For a work to be truly creative, it has to depart from the status quo at some point. That departure makes many people uncomfortable. Despite our oft-stated desire for more creativity, we also hold a stronger desire for certainty and structure. When that certainty is challenged, a bias against creativity develops.
He goes on to cite research from Jennifer Mueller of the University of Pennsylvania, titled The Bias Against Creativity: Why People Desire But Reject Creative Ideas. From the research:
Scholars have long been puzzled by the finding that organizations, scientific institutions, and decisions-makers routinely reject creative ideas even when espousing creativity as an important goal (Ford & Gioia, 2000; Staw, 1995; West, 2002). Similarly, research documents that teachers dislike students who exhibit curiosity and creative thinking even though teachers acknowledge creativity as an important educational goal (Dawson, D’Andrea, Affinito, & Westby, 1999; Runco, 1989; Westby & Dawson, 1995).
As an example, the research paper mentions Robert Goddard, credited with creating and building the world’s first liquid-fueled rocket. On the publication of his groundbreaking work, A Method of Reaching Extreme Altitudes, he was widely derided in the press. His response: “Every vision is a joke until the first man accomplishes it; once realised, it becomes commonplace.”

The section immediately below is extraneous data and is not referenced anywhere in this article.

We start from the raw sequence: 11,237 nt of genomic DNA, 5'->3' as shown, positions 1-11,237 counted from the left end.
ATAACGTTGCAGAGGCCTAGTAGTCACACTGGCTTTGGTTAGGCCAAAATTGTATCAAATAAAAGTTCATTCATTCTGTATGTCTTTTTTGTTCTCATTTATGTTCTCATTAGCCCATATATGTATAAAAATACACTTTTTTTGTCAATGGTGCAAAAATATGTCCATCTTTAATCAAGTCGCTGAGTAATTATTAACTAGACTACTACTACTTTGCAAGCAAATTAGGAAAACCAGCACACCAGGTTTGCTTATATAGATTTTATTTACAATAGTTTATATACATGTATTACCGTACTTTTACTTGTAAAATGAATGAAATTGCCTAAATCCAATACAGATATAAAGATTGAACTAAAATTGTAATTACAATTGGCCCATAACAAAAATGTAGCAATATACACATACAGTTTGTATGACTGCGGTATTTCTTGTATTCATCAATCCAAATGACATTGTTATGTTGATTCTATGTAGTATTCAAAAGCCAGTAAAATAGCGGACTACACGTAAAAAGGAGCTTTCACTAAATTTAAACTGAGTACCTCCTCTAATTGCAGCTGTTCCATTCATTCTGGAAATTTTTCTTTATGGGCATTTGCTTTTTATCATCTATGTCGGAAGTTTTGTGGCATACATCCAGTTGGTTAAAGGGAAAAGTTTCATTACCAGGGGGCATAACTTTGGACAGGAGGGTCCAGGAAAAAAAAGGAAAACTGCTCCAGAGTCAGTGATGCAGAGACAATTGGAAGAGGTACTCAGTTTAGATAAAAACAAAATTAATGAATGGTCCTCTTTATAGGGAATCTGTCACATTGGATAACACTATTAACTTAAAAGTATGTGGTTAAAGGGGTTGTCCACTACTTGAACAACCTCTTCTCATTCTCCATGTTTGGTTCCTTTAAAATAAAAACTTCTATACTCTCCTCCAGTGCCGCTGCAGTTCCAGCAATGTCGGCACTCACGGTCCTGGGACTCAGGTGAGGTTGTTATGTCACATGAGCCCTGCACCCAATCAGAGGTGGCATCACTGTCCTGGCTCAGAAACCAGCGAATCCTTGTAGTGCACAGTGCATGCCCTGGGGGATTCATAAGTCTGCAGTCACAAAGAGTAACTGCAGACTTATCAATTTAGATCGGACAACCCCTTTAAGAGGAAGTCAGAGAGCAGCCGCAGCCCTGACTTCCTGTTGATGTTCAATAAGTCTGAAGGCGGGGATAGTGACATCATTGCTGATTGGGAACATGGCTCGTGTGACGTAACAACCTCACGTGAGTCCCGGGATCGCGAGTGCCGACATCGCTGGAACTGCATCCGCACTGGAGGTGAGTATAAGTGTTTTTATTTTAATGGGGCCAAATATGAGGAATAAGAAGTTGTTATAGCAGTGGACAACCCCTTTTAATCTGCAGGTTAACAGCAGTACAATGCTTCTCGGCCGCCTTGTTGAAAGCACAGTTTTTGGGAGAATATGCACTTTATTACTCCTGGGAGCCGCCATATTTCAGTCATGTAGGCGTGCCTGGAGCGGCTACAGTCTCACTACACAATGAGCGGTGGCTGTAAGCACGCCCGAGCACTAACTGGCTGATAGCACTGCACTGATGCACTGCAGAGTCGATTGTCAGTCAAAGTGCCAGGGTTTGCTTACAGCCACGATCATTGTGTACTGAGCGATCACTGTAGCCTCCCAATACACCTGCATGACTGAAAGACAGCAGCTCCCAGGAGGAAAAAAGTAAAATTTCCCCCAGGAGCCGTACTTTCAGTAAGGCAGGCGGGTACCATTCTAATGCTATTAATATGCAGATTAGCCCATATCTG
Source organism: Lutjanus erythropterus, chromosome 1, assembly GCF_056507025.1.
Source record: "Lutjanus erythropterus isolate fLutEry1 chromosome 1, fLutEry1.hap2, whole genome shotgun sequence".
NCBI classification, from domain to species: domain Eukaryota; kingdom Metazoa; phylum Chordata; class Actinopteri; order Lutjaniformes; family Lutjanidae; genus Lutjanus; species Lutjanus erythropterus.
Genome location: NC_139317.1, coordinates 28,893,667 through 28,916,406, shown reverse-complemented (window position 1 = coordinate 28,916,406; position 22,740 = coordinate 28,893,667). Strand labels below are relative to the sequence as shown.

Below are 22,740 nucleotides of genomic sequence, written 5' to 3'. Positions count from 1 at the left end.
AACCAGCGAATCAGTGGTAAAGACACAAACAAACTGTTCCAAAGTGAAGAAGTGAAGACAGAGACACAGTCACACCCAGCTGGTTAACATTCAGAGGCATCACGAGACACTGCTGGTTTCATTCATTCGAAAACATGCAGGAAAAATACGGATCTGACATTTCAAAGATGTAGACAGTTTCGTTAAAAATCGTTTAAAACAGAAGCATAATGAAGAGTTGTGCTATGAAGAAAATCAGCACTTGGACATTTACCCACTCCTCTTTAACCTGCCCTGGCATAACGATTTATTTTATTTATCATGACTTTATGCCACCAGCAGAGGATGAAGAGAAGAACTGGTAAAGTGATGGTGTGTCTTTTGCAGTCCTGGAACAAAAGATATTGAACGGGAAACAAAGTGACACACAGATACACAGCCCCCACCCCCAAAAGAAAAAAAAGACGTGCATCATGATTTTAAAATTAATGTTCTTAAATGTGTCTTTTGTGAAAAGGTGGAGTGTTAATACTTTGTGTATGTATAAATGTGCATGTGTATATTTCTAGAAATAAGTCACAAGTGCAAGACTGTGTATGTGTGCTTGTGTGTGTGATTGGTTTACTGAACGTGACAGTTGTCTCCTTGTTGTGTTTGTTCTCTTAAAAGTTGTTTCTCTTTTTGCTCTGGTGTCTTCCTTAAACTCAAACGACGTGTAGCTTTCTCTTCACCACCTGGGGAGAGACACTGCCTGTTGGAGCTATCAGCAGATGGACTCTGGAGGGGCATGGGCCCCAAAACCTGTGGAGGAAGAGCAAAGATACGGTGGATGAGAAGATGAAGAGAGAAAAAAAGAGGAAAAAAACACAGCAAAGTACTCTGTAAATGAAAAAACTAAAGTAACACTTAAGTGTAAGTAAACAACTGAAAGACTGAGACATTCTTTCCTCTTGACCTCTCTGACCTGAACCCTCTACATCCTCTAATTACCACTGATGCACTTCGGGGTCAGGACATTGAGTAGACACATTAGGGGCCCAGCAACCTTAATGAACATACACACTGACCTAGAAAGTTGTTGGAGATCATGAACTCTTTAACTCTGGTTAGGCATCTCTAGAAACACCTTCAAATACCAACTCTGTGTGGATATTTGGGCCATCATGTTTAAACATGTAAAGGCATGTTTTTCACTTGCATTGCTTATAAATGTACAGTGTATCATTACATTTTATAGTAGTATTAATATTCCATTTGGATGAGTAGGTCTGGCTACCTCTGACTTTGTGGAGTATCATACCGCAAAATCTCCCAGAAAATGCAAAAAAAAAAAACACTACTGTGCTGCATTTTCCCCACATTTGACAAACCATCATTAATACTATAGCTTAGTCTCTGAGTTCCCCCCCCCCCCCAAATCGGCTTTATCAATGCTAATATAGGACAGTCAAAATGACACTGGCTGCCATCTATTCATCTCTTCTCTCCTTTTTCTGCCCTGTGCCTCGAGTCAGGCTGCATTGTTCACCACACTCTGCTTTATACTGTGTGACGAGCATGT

Why would people hold biases against creativity? New ideas bring uncertainty, a state which which people feel a strong motivation to diminish and avoid. They also worry about whether the idea might fail, and about the potential social rejection when expressing the idea to others.
This is all despite people feeling that creativity is something they should be in approval of. The normative pressure to endorse creative ideas, and social desirability bias against discouraging creativity produces a state similar to that identified in research on racial bias: “a conflict between an explicit preference towards creativity and unacknowledged negative associations with creativity”.
These biases inevitably result in a preference for the status quo or familiar ideas. As David Burkus says in his TED talk, when you consider a new idea that someone has presented to you, ask yourself: “How am I viewing this? Am I valuing the old at the expense of the new? Am I clinging to a status quo or bias in my thinking? Am I really looking at this objectively?”
Read the full research here.
As a footnote to this post, I found this tweet amusing:
TED talks are like Pringles. Once you pop one you can’t stop. But pretty soon you become nauseous and self-loathing.
— Nick Sherrard (@NickSherrard) February 27, 2013